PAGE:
This allows you to offer extra free amenities (with limits) without bankrupting yourself time and $ wise!   OK, I PROMISE TO MAKE THESE TIPS SHORTER!

Tip #5) FRENCH MANICURE TIPS (as in white plastic extension tips)
QUESTION: How do I keep smile lines even when working w/ french white tips and my client has one nail that is broken or much shorter than the other 9?
ANSWER: Use a "double tip" method on the short nail. This applies equally to a new full-set or a repair at a "fill". Apply a thin clear tip to the short nail and blend and shape as usual (of course cutting it shorter than it's ultimate goal length) to make it look like a natural nail bed. Then apply the white tip over the clear tip, just as if the clear tip were a natural nail bed, thereby raising up the level of the "smile line" on this short nail to match the others, so your client can once again leave the shop sans polish!

#6) Appointment planning; dealing with chronic no shows or late comers. Always tell them that their appt. is 15 mins before it really is (especially a first-time client too!). This way, after 10 mins have gone by, you still have 5 mins before they would officially be late to call them and find out where they are. If they just forgot, you may have time to get them in your chair in time or fill the appt. with someone else. At the very least, as soon as you are done with the previous client you can get away from the table immediately go to do something else (clean, eat, run errands)and not sit and waste 15 more mins wondering if they will show up! I actually book ALL my people for 10-15 mins before their actual appt. so that they have time to "do" everything; like remove polish, wash up, pick their polish color, get snacks, and write their check! I always CALL no shows at 10 mins past their appt time to find out what happened. Sometimes they just forget or had the date wrong. I don't want to end up with 2 peolpe who think they have the 6:15's tomorrow nite! Most of the time clients are running in breathlessly as I am leaving a message on their answering machine. But that message serves as a nice reminder later on when they get home again to BE ON TIME!

7) Client cards: File them by their FIRST NAME, then by last names! Also choose how to file Cathy's and Kathy's (etc), either ALL in C or ALL in K regardless of how the client spells it (of course spell it correctly on the card!). This makes it much easier to find cards based on the appt book notations. (We rarely ask for last names when taking the appt) A combo of the first name and the phone # usually clears up just what Kathy it is!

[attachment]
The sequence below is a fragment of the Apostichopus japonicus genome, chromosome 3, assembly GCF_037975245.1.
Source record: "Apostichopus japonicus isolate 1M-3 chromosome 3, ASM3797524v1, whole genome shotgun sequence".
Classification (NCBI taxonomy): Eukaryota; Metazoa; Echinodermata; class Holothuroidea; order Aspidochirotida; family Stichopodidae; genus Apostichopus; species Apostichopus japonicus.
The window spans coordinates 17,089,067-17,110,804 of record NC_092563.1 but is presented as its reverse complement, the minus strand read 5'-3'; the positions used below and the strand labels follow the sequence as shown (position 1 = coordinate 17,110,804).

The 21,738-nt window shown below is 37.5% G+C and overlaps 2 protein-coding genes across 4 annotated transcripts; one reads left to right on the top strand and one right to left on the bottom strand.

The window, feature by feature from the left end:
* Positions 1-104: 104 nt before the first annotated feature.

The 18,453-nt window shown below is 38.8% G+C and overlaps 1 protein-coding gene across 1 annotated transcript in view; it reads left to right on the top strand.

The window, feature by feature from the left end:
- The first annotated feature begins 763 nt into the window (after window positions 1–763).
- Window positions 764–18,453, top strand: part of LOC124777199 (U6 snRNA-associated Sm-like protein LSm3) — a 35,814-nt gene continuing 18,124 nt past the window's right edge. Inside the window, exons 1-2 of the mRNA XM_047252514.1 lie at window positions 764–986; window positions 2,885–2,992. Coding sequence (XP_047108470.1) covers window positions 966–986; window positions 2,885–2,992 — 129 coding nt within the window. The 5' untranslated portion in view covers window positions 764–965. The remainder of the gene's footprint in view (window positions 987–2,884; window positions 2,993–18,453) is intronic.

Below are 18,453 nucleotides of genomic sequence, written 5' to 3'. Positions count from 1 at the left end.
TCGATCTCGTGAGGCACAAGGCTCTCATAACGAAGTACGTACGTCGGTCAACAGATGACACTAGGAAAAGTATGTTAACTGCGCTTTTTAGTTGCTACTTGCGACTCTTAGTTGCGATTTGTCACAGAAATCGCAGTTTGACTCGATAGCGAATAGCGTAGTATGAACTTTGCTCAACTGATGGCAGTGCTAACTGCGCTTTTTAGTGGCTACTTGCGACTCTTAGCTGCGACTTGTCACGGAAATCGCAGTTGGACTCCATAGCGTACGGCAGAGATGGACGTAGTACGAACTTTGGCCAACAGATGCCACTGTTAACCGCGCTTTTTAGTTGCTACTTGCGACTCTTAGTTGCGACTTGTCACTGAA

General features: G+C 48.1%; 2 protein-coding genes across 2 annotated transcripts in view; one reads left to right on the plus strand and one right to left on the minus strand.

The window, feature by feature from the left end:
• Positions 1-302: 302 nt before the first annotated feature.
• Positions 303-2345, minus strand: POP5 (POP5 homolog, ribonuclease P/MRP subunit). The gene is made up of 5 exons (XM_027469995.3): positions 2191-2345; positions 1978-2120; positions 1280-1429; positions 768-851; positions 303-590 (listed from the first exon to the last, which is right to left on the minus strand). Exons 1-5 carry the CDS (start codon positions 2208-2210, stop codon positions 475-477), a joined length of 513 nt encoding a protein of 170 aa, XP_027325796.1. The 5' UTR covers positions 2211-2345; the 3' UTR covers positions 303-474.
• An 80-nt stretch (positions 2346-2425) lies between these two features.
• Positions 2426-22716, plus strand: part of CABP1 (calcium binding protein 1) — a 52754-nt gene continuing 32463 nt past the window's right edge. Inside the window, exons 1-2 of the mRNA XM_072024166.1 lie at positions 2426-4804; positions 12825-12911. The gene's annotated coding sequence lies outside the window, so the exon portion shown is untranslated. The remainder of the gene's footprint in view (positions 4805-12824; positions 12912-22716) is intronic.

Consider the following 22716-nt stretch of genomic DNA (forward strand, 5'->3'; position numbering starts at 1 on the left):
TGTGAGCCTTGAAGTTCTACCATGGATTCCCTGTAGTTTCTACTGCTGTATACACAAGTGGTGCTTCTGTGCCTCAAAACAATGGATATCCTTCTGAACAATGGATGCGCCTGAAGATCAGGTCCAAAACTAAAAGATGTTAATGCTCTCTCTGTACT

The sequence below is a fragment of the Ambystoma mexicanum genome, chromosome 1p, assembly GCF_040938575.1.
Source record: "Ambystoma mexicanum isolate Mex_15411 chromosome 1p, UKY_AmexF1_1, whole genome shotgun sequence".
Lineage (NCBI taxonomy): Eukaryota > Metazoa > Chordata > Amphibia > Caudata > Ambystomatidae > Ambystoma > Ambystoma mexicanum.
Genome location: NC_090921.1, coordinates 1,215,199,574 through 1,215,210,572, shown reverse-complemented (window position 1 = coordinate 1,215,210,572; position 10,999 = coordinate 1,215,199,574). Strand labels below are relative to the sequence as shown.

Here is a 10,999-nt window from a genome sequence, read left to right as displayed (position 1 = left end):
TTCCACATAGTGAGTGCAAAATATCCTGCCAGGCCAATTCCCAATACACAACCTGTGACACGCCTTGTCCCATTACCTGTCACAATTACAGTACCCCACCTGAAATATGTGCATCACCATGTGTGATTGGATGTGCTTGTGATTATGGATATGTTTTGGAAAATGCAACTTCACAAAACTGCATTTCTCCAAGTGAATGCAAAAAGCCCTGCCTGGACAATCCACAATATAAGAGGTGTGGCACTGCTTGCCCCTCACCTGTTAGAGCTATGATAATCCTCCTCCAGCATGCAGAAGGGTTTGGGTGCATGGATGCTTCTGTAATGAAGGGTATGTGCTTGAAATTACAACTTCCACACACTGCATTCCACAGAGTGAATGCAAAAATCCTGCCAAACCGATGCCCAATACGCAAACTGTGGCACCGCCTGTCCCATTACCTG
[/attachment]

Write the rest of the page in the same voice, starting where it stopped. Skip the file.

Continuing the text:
8) Primer: How to decide if a client needs 1 or 2 coats of primer (the methacrylic acid type that is).... If the primer dries chalky realitively quickly, then the client only needs one coat! If it takes FOREVER to chalk up, then she need 2 coats!!! This is all relative of course! If "drying" time is in the middle, then opt for 1 coat in the winter, and 2 coats in the summer (or according to your local climate!)

9)Hand Protection: I use goat skin gloves to protect my hands when hand filing or using the drill. They keeps the files from "filing" through my skin, and also keeps the DUST off my skin! I find tht goat skin to be very breathable and not hot, also very flexible and light weight, a very natural feel, and easy to take on and off. I store them with my files so they are always there to put on when I start filing, and take off and put away when done filing. I take them off for actual product application. I put them back on to do finish work, then off again to polish! A real hand saver! When I see the holes in the fingers of those gloves (so then I have to replace them). I'm glad it's the gloves and not my poor fingers getting all that abuse!

10) Lint free wipes... I like Marathon or Martex cocktail napkins. Completely lint-free and less than 1/4 of 1 cent each! Easily folded to make thicker or to get "new" fresh wiping surfasces to work with (especially important with GEL NAILS).

11) Gel nail brushes.... No need to EVER clean them. Simply store in a folded towel in a drawer. I never clean out the gel between clients or at the end of the day or even end of the week... Not even before a vacation. No need to remove the gel from them, simply wipe off excess on side of gel jar and keep them out of the light and dust...forever!

12) Gel nail containers. Loose the sticky lids. Keep containers OPEN all the time, simply keep covered with a towel to protect from light and dust is all that is needed! Mine NEVER see their lids! 8 years with no lids and no problems!

#13)MSDS: When "reading" an MSDS and you come across a chemical name that is completely foreign to you, look at the CAS# (chemical abstract service number). Companies may use different or obscure names when listing their ingredients, but the CAS# is always the same! Compare this # to other MSDS sheets to find another with the same # (easily done!), to find out what your "mystery" ingredient is. This trick has come in very handy in uncovering formaldehyde and toluene in formulations that used obscure names for these ingredients, so at first glance many would mistakenly assume these products did not contain those ingredients, when in fact they did. I have counted at one point 17 different names being used to describe these chemicals. Personally I feel both ingredients are safe when used properly, but it makes one wonder why some companies go to so much "trouble" to hide them?